The active immune system involves phagocytic, cell mediated and humoral processes plus complement proteins, all interacting to protect the individual from pathogenic organisms. Passive immunity is acquired by new-born ungulates by ingestion of immunoglobulins from colostrum. Research in laboratory animals has established that peak antibody synthesis following challenge with a foreign antigen responds readily to directional selection. The increased titre frequently results in enhanced resistance to some diseases but enhanced susceptibility to others. Oregon State University research has produced conflicting results as to the heritability of the ability of new-born calves and lambs to acquire and absorb colostral immunoglobulins and as to the heritability of this passive immunity considered as a trait of the dam. Significant differences among breeds, selection lines and strains did exist for level of colostral immunoglobulins, and low levels (and, in one experiment, high levels as well) were associated with lower neonatal survival. In cattle, there was little evidence that either active immune response or level of complement protein C3 was heritable; but in ewes, the antibody titre to a challenge antigen was moderately to highly heritable. The authors speculate that stabilising selection for immune system traits might be most effective to improve generalised disease resistance and overall livestock production efficiency.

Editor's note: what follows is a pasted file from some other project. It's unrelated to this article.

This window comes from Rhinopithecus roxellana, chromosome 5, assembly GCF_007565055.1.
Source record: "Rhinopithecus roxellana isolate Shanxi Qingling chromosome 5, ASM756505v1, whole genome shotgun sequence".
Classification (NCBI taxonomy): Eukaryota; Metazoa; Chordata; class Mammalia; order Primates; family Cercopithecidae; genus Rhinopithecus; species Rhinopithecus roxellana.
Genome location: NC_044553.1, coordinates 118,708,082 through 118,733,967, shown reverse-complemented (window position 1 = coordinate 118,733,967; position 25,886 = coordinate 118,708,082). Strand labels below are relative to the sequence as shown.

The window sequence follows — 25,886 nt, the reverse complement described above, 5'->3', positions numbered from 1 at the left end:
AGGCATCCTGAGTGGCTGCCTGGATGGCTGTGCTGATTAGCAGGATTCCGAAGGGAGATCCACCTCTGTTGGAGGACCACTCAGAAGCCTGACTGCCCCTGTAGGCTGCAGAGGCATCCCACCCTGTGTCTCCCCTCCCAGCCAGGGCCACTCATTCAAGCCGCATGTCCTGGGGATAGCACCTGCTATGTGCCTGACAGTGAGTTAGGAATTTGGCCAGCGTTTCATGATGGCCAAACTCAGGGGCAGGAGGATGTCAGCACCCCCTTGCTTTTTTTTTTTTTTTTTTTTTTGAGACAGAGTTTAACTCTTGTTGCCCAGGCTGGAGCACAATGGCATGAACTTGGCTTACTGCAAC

Proceedings of the New Zealand Society of Animal Production, Volume 45, , 225-228, 1985
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